Staff spotlight: Glorivette Albino-Montalvo
The Latin American and Latino Studies Program (LALS) spotlights Glorivette Albino-Montalvo, Psy.D.
Tell me about yourself. Where are you from? What do you like to do?
Born and raised in Puerto Rico, I grew up in a family that highly values education. My entire life has been associated with college campuses, first because I am the daughter of a retired college professor, and second because I enjoy the life and growth that happens in this setting. Psychology became an area of interest probably when I was in middle school, so I enjoy almost anything related to human behavior, health, healing, and growth. I currently work as staff psychologist at Student Counseling Services. Other than psychology, I enjoy traveling, learning of other cultures, and engaging with arts and crafts.
Where did you receive your degrees from and in what?
Both my bachelor’s and master’s are from universities in Puerto Rico: the University of Puerto Rico- Mayagüez and the Inter American University of Puerto Rico in San Germán. My B.A. is in psychology and my M.A. is in school psychology. As I was completing my master’s, I realized that I wanted to continue with my education in a different area of specialty within the field, counseling psychology. I graduated with my doctorate from the University of St. Thomas in Minnesota.
It is difficult to pick just one, but I can say that the following probably summarizes how I’ve tried to live my life and encourage all to live theirs: “You either walk inside your story and own it or you stand outside your story and hustle for your worthiness.” (Brené Brown)
What inspired you to become affiliated with the Latin American and Latino/a Studies office? What do you hope to gain or accomplish through this experience?
My relationship with the Latin American and Latino/a Studies office is just getting started. It was a serendipitous connection that happened soon after I was hired by the University. It is both an honor and a blessing to be associated with this office because of my identity as Latina. My hope is to strengthen relationships within our university and to serve as a resource for students from underrepresented groups, especially students who identify as Latino/a/x.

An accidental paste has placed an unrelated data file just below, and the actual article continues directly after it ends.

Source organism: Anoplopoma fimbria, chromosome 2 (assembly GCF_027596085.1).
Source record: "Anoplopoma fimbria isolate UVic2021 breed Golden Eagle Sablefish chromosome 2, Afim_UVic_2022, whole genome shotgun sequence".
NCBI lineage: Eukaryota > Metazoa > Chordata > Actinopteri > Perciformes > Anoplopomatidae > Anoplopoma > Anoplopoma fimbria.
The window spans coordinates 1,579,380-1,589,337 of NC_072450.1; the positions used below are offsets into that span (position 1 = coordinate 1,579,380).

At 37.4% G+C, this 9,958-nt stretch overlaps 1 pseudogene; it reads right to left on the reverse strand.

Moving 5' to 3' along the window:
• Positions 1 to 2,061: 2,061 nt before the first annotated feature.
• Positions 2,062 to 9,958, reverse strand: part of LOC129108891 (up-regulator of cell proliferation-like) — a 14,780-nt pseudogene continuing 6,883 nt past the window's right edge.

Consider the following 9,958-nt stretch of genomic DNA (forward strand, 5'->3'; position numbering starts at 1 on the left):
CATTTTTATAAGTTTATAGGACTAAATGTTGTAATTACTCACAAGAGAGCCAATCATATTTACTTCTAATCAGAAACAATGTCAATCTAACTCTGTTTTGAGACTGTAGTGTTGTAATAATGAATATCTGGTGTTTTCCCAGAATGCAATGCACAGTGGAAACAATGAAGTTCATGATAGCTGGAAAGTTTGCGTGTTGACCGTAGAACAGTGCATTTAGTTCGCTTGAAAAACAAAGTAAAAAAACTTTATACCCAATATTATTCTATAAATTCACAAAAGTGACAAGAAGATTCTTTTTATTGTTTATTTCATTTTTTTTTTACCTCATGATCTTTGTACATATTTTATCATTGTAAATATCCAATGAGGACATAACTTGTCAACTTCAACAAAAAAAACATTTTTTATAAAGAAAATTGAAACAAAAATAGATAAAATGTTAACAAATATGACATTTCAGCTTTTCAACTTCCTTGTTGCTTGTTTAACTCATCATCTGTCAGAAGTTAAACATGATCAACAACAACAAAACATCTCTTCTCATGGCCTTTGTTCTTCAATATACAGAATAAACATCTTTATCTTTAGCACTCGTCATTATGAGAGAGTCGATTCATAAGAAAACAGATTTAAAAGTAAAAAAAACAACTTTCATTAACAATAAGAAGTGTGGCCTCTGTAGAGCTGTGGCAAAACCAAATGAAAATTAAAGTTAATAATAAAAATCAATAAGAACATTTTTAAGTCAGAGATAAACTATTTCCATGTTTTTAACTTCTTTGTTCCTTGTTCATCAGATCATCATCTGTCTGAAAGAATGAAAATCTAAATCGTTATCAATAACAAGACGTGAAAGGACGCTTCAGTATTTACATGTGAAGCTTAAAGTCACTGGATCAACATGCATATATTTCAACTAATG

Have you attended any Latin American and Latino/a Studies Program events? If yes, what was the event and why was it your favorite? What did you gain from the experience?
Yes! Though there have been several I have wanted to attend, I was able to be at Dr. Salvador Vidal’s lecture on the use of the x in Latinx. There was a lot to learn about the different ways the community wrestles with becoming more inclusive. Language is infinitely creative, and the way that we speak and write often reflects how we think. Learning of some of the different perspectives helps in shaping my understanding of my language and informs my use of inclusive elements in my day to day communications.
What would you tell a student considering declaring the Latin American and Latino/a studies minor?
If you are following what you believe is your interest and/or passion, you will continue to be successful, discovering new things each day. Keep learning! It never stops.
Anything else you’d like to share?
It feels good to be part of a learning community where we strive to connect with and value one another. I am inspired by the pride you project in all the work that you do as Latin American and Latino/a Studies office and am grateful for the support you provide to your students and community.